How Is Gold Electroplating Done?

By Egon Schiele
Gold electroplating works, a thin layer, gold, an item's surface
gold image by Michael Homann from

Gold electroplating involves depositing a thin layer of gold on the surface of another metal and then using an electrochemical process to make it permanent and bonded to the surface. It is used for decorative purposes and for electronics.

Early History

The early history of electroplating can be traced back to around 1800 when an Italian chemist utilized gold in an electroplating process, and by 1805 he was able to plate several large silver metals. The process was perfected in the 1840s in Great Britain and Russia and later spread throughout Europe and the United States.


Electroplating uses electrical current to coat a conductive metal object with a thin layer of the metal. It changes the chemical and physical properties of the items that is being plated. It works by putting a negative charge on an object and then placing it in contact with a solution containing a metal salt. When the positive charged metal ions in the salt solution are attracted to the object, a metal bond is formed.

Jewelry Uses

A leading use of electroplating is in the manufacture of jewelry. Generally copper and silver are used as a base, and over time the atoms from these metals diffuse into the gold layer. This causes a fading of the gold color on the surface. Electroplated gold jewelry has the advantage of being substantially cheaper than actual gold jewelry and it is perhaps most effective when silver is used as a base.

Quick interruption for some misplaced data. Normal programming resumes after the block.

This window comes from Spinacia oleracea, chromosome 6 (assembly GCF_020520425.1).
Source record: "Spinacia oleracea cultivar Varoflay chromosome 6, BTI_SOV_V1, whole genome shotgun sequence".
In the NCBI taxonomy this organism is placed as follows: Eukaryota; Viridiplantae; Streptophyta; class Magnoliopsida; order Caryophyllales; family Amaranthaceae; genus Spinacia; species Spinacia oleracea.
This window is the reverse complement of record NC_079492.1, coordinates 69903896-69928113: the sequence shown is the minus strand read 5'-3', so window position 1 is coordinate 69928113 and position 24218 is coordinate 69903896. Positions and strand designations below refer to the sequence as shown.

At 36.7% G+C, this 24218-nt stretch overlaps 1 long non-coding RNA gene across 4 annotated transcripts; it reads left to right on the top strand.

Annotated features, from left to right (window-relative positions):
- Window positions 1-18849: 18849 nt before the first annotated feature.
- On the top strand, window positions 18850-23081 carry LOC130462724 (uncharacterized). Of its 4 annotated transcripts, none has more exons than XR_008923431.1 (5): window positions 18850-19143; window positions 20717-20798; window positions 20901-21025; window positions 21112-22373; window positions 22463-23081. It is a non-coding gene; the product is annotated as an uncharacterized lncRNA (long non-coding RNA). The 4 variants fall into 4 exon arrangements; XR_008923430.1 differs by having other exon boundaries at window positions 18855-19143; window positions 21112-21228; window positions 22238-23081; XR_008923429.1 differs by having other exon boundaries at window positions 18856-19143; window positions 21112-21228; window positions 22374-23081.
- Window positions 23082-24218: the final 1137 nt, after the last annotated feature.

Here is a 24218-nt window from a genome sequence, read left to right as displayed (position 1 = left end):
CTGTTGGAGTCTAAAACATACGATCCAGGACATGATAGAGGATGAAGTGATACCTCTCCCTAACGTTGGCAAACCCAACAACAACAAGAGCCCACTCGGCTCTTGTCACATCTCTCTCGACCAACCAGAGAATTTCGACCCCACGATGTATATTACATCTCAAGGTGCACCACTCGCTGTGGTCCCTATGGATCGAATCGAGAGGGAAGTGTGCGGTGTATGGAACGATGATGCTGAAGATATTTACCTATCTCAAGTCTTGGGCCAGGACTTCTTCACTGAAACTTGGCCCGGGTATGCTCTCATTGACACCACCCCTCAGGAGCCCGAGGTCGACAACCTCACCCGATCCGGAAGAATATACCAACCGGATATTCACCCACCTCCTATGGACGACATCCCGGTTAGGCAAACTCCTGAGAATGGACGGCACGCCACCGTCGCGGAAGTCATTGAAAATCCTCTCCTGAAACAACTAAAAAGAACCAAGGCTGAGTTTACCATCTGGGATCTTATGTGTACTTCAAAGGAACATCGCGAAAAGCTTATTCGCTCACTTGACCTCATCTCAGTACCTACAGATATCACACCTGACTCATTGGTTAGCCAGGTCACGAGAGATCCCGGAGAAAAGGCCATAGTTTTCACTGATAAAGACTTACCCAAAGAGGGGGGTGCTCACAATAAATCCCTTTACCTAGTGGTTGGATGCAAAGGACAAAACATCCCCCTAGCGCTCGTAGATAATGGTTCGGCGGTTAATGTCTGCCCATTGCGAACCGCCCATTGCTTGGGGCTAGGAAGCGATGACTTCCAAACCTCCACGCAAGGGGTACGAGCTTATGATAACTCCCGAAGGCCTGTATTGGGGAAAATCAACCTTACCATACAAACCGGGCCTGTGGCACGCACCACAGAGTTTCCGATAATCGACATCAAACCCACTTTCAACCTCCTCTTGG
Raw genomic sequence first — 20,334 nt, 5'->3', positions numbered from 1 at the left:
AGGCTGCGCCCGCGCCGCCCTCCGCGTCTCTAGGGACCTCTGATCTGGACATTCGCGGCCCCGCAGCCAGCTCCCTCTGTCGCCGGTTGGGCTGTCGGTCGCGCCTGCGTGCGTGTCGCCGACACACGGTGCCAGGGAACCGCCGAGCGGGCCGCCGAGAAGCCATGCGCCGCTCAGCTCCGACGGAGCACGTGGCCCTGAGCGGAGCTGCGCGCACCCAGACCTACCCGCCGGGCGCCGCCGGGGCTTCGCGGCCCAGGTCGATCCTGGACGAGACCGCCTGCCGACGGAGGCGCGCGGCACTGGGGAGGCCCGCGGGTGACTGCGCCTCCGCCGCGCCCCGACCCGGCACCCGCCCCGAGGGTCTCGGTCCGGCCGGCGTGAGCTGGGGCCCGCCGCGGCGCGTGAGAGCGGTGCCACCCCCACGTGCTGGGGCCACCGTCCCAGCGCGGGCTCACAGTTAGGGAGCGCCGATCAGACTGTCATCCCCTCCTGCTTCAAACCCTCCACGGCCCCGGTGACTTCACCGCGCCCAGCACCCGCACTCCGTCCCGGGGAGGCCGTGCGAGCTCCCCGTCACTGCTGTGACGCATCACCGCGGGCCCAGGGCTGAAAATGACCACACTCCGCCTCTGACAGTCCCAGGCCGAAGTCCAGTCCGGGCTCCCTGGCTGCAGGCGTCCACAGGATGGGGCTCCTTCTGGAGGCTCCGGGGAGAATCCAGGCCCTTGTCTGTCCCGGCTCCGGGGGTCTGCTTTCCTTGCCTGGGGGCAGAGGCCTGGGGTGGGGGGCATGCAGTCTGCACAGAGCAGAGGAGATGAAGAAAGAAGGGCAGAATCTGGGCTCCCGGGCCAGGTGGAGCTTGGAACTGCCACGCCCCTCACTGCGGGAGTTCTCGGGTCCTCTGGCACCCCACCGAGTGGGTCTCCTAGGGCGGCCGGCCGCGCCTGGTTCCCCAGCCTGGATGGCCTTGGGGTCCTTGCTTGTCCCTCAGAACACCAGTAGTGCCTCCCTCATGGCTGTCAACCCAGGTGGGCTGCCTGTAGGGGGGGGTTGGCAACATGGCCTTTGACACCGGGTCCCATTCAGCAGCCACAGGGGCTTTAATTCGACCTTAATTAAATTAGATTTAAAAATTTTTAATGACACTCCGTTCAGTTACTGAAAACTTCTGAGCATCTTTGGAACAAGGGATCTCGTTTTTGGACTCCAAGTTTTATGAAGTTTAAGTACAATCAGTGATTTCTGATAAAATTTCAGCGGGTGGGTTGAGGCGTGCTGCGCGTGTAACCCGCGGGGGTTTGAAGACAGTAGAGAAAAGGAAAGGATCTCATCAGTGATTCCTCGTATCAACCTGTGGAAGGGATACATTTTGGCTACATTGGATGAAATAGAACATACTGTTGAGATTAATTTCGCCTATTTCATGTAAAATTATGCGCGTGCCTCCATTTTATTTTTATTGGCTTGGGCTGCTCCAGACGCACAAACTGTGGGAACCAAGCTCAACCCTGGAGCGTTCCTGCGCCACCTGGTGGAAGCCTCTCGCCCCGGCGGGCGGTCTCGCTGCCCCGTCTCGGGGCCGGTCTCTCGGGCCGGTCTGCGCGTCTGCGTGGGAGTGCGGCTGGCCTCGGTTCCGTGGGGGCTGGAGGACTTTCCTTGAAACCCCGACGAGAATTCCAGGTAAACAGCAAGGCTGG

Electronic Uses

Gold plating is used in electronics to provide a layer that is both conductive of electricity and corrosion resistant. It is often used on copper, which is a highly corrosive metal, and is used on electrical connectors and on circuit boards. As with jewelry, the use of gold in electronics is in large part motivated by the expense of gold and gold used in the electroplating process on electronics can often be recovered and recycled.


While electroplating is highly effective at creating a bond, over time the underlying metal may come through. An additional problem is that achieving a uniform thickness with electroplating can sometimes be a challenge, especially on ridges and corners. Modern technology has specifically adapted the centuries old electroplating process to these problems.

About the Author

Egon Schiele is an art connoisseur who has been writing professionally for more than a decade. He works as a practicing attorney, and enjoys writing on many different topics for online publications such as eHow, Trails, and various contributions to blogs as well as print publications aimed at collectors of antiques.